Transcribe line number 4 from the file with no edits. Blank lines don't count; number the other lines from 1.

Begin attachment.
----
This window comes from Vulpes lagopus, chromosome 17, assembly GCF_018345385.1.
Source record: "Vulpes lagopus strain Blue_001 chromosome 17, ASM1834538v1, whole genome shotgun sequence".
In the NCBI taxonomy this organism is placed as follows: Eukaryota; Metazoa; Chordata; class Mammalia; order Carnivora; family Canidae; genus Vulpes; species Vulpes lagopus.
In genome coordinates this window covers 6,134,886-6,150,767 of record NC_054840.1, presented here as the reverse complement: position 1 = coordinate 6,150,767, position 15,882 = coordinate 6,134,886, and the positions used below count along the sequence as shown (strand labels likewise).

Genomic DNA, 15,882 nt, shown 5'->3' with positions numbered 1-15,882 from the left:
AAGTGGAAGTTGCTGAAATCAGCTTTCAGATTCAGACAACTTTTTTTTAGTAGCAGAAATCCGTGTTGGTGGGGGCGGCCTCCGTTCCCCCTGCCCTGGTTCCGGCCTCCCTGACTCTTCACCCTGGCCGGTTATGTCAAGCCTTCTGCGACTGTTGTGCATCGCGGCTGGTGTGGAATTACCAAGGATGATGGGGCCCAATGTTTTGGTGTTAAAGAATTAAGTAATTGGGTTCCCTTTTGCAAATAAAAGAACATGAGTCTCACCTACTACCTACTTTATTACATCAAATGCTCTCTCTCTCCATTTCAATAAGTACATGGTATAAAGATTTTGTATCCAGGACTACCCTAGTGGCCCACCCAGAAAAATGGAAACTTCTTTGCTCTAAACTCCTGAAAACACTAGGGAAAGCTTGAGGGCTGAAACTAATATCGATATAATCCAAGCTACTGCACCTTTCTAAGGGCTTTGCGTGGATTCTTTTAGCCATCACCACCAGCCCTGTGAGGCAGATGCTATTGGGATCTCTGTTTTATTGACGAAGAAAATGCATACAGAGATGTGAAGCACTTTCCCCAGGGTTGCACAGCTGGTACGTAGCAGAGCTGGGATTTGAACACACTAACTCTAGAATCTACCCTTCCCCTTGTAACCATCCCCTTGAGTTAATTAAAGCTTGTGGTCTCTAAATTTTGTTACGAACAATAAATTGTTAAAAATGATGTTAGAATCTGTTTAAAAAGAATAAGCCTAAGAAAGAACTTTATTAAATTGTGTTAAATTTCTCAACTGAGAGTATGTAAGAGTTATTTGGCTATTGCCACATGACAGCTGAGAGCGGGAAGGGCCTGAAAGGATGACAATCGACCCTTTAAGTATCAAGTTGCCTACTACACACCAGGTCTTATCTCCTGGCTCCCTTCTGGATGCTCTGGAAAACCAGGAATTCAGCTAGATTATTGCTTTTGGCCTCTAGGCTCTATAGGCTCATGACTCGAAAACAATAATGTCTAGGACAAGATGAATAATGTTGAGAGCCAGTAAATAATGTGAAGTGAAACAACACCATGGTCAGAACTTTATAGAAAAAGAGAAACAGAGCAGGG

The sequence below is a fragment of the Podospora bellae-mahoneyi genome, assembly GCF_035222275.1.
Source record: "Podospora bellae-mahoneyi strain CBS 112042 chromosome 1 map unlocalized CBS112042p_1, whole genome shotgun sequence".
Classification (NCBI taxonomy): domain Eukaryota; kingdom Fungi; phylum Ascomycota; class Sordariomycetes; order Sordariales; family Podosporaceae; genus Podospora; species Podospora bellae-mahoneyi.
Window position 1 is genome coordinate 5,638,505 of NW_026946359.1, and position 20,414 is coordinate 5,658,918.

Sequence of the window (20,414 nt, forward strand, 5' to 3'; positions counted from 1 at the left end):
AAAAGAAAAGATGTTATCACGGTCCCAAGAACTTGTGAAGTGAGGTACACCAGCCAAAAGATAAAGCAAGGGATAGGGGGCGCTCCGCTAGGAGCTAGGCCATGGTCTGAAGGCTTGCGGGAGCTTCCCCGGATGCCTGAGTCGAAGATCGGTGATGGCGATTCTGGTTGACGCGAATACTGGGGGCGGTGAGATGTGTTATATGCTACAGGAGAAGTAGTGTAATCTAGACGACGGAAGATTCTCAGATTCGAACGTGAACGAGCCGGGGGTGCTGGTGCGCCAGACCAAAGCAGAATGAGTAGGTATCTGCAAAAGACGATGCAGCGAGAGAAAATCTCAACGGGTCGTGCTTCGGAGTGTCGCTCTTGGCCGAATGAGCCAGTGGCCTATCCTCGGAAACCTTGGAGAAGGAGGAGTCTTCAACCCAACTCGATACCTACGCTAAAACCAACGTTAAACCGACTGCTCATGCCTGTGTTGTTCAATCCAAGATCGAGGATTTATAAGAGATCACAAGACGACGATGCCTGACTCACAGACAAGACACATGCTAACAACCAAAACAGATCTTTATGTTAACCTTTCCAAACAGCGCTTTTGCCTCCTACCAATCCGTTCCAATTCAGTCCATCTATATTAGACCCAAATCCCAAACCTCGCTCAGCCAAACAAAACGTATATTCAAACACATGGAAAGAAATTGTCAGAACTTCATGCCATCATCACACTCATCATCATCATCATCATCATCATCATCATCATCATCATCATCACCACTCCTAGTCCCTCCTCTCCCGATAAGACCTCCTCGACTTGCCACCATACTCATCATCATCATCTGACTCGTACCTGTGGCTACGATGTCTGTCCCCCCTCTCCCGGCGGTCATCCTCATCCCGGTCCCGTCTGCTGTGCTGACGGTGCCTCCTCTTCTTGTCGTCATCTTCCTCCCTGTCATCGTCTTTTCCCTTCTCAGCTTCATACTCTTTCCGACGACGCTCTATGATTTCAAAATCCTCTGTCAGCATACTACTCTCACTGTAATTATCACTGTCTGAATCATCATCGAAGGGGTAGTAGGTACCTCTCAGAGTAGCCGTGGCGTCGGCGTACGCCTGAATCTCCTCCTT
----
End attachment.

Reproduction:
In genome coordinates this window covers 6,134,886-6,150,767 of record NC_054840.1, presented here as the reverse complement: position 1 = coordinate 6,150,767, position 15,882 = coordinate 6,134,886, and the positions used below count along the sequence as shown (strand labels likewise).